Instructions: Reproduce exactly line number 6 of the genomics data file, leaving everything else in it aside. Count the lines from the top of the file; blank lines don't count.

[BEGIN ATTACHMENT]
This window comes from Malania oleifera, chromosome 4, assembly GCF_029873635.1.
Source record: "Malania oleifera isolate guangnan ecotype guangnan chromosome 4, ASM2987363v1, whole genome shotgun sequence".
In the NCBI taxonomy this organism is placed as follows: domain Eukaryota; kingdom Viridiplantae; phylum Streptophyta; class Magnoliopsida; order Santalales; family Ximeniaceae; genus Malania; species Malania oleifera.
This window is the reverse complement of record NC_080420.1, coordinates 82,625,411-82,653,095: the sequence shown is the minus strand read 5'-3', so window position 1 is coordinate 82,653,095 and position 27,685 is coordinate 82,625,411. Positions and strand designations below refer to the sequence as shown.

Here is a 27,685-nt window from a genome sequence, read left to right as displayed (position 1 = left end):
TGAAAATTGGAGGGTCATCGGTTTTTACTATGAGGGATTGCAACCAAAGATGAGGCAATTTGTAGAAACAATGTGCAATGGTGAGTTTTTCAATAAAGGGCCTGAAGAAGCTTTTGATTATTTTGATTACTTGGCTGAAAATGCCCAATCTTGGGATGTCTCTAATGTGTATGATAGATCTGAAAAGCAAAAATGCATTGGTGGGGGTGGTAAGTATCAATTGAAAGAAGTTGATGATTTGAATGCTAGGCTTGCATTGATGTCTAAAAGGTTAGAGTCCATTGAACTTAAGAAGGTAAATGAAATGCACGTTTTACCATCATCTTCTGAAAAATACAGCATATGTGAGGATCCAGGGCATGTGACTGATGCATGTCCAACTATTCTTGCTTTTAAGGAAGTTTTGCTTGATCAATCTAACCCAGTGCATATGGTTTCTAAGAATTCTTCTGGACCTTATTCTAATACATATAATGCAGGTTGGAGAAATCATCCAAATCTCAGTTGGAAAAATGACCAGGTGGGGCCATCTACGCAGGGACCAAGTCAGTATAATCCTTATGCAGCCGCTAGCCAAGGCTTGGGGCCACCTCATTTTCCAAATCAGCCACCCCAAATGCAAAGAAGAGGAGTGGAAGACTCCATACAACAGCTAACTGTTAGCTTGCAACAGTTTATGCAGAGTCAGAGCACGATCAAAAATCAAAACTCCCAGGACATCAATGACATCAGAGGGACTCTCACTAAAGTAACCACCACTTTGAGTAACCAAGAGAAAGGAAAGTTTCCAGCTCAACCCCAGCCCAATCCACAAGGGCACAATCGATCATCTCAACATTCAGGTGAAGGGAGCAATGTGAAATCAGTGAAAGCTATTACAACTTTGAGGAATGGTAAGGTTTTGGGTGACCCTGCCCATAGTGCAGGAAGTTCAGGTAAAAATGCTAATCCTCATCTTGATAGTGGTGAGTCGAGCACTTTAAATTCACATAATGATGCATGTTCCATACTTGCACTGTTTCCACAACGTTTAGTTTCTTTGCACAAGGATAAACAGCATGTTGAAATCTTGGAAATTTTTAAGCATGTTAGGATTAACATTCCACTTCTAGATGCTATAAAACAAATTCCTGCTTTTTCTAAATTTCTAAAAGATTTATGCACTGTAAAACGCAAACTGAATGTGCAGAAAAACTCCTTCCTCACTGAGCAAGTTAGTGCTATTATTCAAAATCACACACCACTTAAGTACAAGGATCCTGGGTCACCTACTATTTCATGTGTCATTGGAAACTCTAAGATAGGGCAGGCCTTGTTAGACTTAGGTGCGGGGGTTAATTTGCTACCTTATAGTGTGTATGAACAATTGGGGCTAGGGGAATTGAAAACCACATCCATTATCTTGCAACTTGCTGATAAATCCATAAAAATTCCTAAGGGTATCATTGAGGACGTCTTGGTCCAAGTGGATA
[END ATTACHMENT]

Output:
TGAAAATTGGAGGGTCATCGGTTTTTACTATGAGGGATTGCAACCAAAGATGAGGCAATTTGTAGAAACAATGTGCAATGGTGAGTTTTTCAATAAAGGGCCTGAAGAAGCTTTTGATTATTTTGATTACTTGGCTGAAAATGCCCAATCTTGGGATGTCTCTAATGTGTATGATAGATCTGAAAAGCAAAAATGCATTGGTGGGGGTGGTAAGTATCAATTGAAAGAAGTTGATGATTTGAATGCTAGGCTTGCATTGATGTCTAAAAGGTTAGAGTCCATTGAACTTAAGAAGGTAAATGAAATGCACGTTTTACCATCATCTTCTGAAAAATACAGCATATGTGAGGATCCAGGGCATGTGACTGATGCATGTCCAACTATTCTTGCTTTTAAGGAAGTTTTGCTTGATCAATCTAACCCAGTGCATATGGTTTCTAAGAATTCTTCTGGACCTTATTCTAATACATATAATGCAGGTTGGAGAAATCATCCAAATCTCAGTTGGAAAAATGACCAGGTGGGGCCATCTACGCAGGGACCAAGTCAGTATAATCCTTATGCAGCCGCTAGCCAAGGCTTGGGGCCACCTCATTTTCCAAATCAGCCACCCCAAATGCAAAGAAGAGGAGTGGAAGACTCCATACAACAGCTAACTGTTAGCTTGCAACAGTTTATGCAGAGTCAGAGCACGATCAAAAATCAAAACTCCCAGGACATCAATGACATCAGAGGGACTCTCACTAAAGTAACCACCACTTTGAGTAACCAAGAGAAAGGAAAGTTTCCAGCTCAACCCCAGCCCAATCCACAAGGGCACAATCGATCATCTCAACATTCAGGTGAAGGGAGCAATGTGAAATCAGTGAAAGCTATTACAACTTTGAGGAATGGTAAGGTTTTGGGTGACCCTGCCCATAGTGCAGGAAGTTCAGGTAAAAATGCTAATCCTCATCTTGATAGTGGTGAGTCGAGCACTTTAAATTCACATAATGATGCATGTTCCATACTTGCACTGTTTCCACAACGTTTAGTTTCTTTGCACAAGGATAAACAGCATGTTGAAATCTTGGAAATTTTTAAGCATGTTAGGATTAACATTCCACTTCTAGATGCTATAAAACAAATTCCTGCTTTTTCTAAATTTCTAAAAGATTTATGCACTGTAAAACGCAAACTGAATGTGCAGAAAAACTCCTTCCTCACTGAGCAAGTTAGTGCTATTATTCAAAATCACACACCACTTAAGTACAAGGATCCTGGGTCACCTACTATTTCATGTGTCATTGGAAACTCTAAGATAGGGCAGGCCTTGTTAGACTTAGGTGCGGGGGTTAATTTGCTACCTTATAGTGTGTATGAACAATTGGGGCTAGGGGAATTGAAAACCACATCCATTATCTTGCAACTTGCTGATAAATCCATAAAAATTCCTAAGGGTATCATTGAGGACGTCTTGGTCCAAGTGGATA